The British government is asking firms bidding for contracts whether they back Brexit

LONDON — The government is asking tech firms bidding for work with the government whether they back Brexit.

The Department for International Trade, run by trade minister Liam Fox, has placed an advert on its website which asks tech companies to bid for short-term contracts, specifying that they must “be committed to the best possible outcome for the United Kingdom following its departure from the European Union.”

It adds that 15% of the evaluation will be weighted towards assessing whether the company offers the right “cultural fit.”

Take a look:

The advert is for a four-week contract which invites a digital team to investigate “the feasibility of designing a system to manage intelligence on market access barriers.”

Senior Brexiteers, including Fox, appear to have been frustrated by a perceived pessimism towards the UK’s impending departure from the EU.

In December, consultancy firm Deloitte was forced to withdraw from bidding for government contracts after a two-page Brexit assessment prepared by the business for “internal audiences” was leaked to newspapers, provoking fury in Downing Street.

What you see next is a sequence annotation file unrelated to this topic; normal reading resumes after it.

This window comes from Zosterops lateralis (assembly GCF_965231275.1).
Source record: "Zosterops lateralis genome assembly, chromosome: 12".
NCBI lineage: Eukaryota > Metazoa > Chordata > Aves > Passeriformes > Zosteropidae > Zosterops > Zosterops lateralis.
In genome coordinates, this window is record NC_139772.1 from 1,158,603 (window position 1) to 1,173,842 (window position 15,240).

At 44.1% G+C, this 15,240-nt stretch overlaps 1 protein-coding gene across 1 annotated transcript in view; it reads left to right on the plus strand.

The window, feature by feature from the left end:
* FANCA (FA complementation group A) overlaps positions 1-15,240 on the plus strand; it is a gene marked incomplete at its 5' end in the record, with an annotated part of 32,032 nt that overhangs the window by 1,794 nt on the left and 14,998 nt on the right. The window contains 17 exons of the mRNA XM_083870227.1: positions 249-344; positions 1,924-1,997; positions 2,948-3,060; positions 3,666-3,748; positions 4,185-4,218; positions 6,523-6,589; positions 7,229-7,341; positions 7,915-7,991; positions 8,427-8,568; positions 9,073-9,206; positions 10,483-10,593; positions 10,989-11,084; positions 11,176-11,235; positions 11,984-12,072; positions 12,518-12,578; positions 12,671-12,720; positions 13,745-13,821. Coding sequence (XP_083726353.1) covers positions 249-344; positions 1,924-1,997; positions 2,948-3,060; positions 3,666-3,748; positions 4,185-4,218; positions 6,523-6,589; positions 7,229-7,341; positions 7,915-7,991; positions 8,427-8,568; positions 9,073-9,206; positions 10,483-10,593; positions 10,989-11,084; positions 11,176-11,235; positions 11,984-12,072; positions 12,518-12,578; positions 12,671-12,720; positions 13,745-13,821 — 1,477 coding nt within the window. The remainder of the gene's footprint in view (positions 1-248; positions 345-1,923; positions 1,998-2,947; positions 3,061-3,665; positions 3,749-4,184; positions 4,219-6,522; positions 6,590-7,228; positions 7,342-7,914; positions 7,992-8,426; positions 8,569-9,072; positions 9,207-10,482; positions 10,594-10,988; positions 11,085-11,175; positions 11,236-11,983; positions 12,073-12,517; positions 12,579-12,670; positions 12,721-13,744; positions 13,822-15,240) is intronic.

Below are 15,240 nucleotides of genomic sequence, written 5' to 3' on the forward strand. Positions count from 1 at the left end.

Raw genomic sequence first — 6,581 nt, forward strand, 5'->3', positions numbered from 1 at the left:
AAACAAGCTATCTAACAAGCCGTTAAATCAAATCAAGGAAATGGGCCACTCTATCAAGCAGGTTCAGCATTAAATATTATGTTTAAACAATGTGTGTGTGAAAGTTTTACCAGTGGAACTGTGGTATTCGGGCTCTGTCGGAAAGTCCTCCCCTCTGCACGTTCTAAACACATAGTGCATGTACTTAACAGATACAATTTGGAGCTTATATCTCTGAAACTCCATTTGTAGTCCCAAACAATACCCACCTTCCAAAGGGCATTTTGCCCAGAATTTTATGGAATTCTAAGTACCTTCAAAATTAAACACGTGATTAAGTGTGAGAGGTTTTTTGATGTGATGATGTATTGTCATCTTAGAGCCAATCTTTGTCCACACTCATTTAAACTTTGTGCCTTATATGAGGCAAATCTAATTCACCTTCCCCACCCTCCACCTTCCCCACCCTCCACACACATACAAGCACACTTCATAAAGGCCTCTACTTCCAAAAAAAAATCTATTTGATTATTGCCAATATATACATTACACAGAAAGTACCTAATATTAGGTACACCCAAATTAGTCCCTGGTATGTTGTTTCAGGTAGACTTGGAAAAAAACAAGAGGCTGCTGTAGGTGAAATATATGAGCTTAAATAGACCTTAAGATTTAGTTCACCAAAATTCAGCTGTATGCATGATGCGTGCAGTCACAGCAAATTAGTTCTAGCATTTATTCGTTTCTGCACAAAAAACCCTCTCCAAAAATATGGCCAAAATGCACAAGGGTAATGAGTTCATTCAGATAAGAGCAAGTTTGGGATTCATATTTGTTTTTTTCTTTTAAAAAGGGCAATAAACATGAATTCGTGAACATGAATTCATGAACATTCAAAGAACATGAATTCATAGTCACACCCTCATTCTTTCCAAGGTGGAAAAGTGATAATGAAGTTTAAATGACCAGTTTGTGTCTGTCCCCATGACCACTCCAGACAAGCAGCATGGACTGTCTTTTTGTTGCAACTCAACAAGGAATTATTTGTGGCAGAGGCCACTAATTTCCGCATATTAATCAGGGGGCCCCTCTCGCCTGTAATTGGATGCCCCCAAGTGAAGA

On Tuesday, Foreign Secretary Boris Johnson said he was fed up of people “moaning and droning” about the risks of Brexit.

Liberal Democrat leader Tim Farron said in a statement to the Guardian: “The Conservative Brexit government demanding there must be a ‘cultural fit’ is straight out of the pages of Nineteen Eighty-Four.

“The private opinions of government employees have always been their own business. Now they are required to support Brexit, will they have to support the Tories too?”

“Professionals will always strive for the best outcomes in their work without being told how they should and shouldn’t think,” he added.

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